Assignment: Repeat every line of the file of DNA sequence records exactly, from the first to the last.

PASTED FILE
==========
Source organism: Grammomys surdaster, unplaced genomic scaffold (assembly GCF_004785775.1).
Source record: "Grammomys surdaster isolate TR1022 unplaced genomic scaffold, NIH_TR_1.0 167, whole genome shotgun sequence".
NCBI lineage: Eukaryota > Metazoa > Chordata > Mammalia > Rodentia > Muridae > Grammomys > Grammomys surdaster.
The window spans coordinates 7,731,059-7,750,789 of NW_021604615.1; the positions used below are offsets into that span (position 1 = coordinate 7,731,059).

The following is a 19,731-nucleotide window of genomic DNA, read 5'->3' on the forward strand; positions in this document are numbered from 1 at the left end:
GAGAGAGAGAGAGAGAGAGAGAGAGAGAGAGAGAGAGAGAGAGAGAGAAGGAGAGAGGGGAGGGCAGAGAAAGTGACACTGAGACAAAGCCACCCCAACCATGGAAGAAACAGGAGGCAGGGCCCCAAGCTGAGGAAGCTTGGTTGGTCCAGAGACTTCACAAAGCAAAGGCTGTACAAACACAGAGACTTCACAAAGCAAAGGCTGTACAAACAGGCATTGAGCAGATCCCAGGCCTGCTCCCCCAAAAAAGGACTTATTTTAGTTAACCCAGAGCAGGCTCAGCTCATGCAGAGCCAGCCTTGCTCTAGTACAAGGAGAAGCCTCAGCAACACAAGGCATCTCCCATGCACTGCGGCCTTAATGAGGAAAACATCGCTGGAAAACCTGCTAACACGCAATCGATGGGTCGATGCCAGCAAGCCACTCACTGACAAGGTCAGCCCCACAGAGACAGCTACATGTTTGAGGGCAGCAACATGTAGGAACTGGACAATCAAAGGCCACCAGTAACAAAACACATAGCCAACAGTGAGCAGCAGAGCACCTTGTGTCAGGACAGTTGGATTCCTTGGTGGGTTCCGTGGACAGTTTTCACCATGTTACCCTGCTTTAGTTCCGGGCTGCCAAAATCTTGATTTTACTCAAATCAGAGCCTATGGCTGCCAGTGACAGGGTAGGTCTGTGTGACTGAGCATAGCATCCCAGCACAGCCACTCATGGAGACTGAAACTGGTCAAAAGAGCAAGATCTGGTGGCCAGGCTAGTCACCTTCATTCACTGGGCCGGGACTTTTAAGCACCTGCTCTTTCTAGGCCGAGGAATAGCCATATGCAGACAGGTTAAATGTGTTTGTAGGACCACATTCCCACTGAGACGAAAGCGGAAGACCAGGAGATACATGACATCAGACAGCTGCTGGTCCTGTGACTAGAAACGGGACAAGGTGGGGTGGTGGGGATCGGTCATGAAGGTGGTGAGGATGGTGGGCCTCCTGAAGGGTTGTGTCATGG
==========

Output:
Source organism: Grammomys surdaster, unplaced genomic scaffold (assembly GCF_004785775.1).
Source record: "Grammomys surdaster isolate TR1022 unplaced genomic scaffold, NIH_TR_1.0 167, whole genome shotgun sequence".
NCBI lineage: Eukaryota > Metazoa > Chordata > Mammalia > Rodentia > Muridae > Grammomys > Grammomys surdaster.
The window spans coordinates 7,731,059-7,750,789 of NW_021604615.1; the positions used below are offsets into that span (position 1 = coordinate 7,731,059).

The following is a 19,731-nucleotide window of genomic DNA, read 5'->3' on the forward strand; positions in this document are numbered from 1 at the left end:
GAGAGAGAGAGAGAGAGAGAGAGAGAGAGAGAGAGAGAGAGAGAGAGAAGGAGAGAGGGGAGGGCAGAGAAAGTGACACTGAGACAAAGCCACCCCAACCATGGAAGAAACAGGAGGCAGGGCCCCAAGCTGAGGAAGCTTGGTTGGTCCAGAGACTTCACAAAGCAAAGGCTGTACAAACACAGAGACTTCACAAAGCAAAGGCTGTACAAACAGGCATTGAGCAGATCCCAGGCCTGCTCCCCCAAAAAAGGACTTATTTTAGTTAACCCAGAGCAGGCTCAGCTCATGCAGAGCCAGCCTTGCTCTAGTACAAGGAGAAGCCTCAGCAACACAAGGCATCTCCCATGCACTGCGGCCTTAATGAGGAAAACATCGCTGGAAAACCTGCTAACACGCAATCGATGGGTCGATGCCAGCAAGCCACTCACTGACAAGGTCAGCCCCACAGAGACAGCTACATGTTTGAGGGCAGCAACATGTAGGAACTGGACAATCAAAGGCCACCAGTAACAAAACACATAGCCAACAGTGAGCAGCAGAGCACCTTGTGTCAGGACAGTTGGATTCCTTGGTGGGTTCCGTGGACAGTTTTCACCATGTTACCCTGCTTTAGTTCCGGGCTGCCAAAATCTTGATTTTACTCAAATCAGAGCCTATGGCTGCCAGTGACAGGGTAGGTCTGTGTGACTGAGCATAGCATCCCAGCACAGCCACTCATGGAGACTGAAACTGGTCAAAAGAGCAAGATCTGGTGGCCAGGCTAGTCACCTTCATTCACTGGGCCGGGACTTTTAAGCACCTGCTCTTTCTAGGCCGAGGAATAGCCATATGCAGACAGGTTAAATGTGTTTGTAGGACCACATTCCCACTGAGACGAAAGCGGAAGACCAGGAGATACATGACATCAGACAGCTGCTGGTCCTGTGACTAGAAACGGGACAAGGTGGGGTGGTGGGGATCGGTCATGAAGGTGGTGAGGATGGTGGGCCTCCTGAAGGGTTGTGTCATGG